About The Bike

“Be faithful in small things because it is in them that your strength lies.”
Mother Teresa. 

My faithful steed, the red right hand, a poor mans adventure bike, the ultimate dual sport and an excommunicated servant of the Australian postal service. Choosing to undertake my adventure on this fun sized motorcycle started as half humour and half practicality. Of course many critics who seem to be self-proclaimed experts on adventure motorcycling will say that the bike is too small, too slow and too basic. Of course those folks don’t seem to account for the fact that the bikes are almost as indestructible Nokia 3310. They also seem to disregard that it’s easier to see the world when it isn’t whizzing’ past you. That is probably why it makes these small beasts such an attractive option.

The bike itself is an ex-Australia post 2008 Honda CT110 whom was retired from the postal service at 33000 kilometres. The previous owner acquired it to undertake the infamous Gibb River Postie run where it was put to the test and proved its metal. After acquiring the bike I decided to name it Atalanta (Atty for short) the Greek Goddess of adventure and foot races.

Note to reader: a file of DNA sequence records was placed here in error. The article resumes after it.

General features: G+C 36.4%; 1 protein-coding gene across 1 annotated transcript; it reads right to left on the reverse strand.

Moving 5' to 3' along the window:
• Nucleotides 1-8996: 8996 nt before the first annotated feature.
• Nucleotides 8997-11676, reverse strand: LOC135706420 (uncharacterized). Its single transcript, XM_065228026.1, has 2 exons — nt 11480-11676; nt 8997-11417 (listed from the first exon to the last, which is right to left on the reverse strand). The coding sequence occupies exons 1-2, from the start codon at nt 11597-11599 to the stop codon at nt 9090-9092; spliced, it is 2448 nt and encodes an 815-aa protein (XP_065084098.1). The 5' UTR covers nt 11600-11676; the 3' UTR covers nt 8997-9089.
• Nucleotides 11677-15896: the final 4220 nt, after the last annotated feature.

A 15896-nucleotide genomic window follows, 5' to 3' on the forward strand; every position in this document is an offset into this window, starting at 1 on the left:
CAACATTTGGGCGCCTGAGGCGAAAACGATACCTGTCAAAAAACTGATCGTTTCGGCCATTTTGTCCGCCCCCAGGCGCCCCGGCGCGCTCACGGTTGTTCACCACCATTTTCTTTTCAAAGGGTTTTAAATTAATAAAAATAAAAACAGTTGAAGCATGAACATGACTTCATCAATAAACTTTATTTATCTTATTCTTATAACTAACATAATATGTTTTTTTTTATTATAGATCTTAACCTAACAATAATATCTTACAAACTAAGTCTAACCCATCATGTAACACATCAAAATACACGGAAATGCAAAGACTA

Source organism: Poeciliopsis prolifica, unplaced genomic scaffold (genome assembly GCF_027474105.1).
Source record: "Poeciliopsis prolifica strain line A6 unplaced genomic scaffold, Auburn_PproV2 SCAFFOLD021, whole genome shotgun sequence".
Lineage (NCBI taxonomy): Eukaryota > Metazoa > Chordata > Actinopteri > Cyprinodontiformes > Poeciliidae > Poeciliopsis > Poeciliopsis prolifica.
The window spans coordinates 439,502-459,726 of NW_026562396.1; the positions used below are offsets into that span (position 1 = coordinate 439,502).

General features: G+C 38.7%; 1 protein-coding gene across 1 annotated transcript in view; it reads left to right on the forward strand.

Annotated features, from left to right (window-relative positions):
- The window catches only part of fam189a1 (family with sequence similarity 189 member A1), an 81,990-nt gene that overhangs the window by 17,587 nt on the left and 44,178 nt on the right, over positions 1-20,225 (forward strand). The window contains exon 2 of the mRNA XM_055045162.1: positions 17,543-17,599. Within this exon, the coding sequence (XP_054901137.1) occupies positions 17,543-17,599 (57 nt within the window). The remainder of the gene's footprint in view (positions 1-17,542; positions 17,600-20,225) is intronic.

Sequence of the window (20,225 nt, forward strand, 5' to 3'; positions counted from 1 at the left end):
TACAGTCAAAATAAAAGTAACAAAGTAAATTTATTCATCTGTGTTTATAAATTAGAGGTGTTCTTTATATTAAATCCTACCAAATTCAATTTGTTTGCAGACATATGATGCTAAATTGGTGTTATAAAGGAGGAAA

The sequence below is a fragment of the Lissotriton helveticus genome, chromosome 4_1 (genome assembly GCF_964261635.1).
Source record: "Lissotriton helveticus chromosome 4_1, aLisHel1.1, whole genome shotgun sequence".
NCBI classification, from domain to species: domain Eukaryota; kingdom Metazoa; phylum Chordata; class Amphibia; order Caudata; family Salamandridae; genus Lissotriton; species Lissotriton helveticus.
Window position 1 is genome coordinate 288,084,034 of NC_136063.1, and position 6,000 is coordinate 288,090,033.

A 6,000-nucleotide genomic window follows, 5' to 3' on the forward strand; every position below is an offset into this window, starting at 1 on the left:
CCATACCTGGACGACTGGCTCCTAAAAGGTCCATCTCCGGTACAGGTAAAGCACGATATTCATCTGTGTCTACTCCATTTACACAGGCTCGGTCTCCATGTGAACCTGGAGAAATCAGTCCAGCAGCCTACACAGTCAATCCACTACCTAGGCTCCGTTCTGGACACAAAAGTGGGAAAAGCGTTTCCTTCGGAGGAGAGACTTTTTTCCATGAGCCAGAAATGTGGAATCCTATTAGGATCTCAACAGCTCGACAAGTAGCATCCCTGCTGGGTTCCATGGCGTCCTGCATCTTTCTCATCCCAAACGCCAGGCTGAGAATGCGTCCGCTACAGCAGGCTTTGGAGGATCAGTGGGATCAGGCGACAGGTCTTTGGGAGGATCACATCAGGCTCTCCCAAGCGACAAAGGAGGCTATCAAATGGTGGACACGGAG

Being the rugged black sheep of Honda’s Cub family the CT110 (cub trail) was once sold internationally holding a significant market in the United States as farm bikes and in Asia as a commuter. It finally found it’s true place in New Zealand and Australia being used by the postal service as mail delivery vehicles (If you live outside of the country, yes the postal service here are a bunch of hoons). Just as iconic to Australia as Hugh Jackman standing in line at a Bunning’s sausage sizzle, these bikes have carved out a cult following and are either loved or hated (mostly loved) by Australian motorcycle enthusiasts.

The Hardware? The bike comes equipped with a single piston 105cc engine with a total output of a face melting 7.6 hp, 4 speed transmission with a centrifugal clutch. The small engine can only carry the bike to a top speed of 85km/h (this may be achieved by going down a steep hill, strong tail wind and a blood sacrifice to the motorcycle gods.)  But has as realistic cruising speed of 60km/h. Sure it’s not Mach 1 but it’s steady enough to get you places without missing anything along the way, likewise the undeniable simplicity means there is an ease of repair if things do go wrong.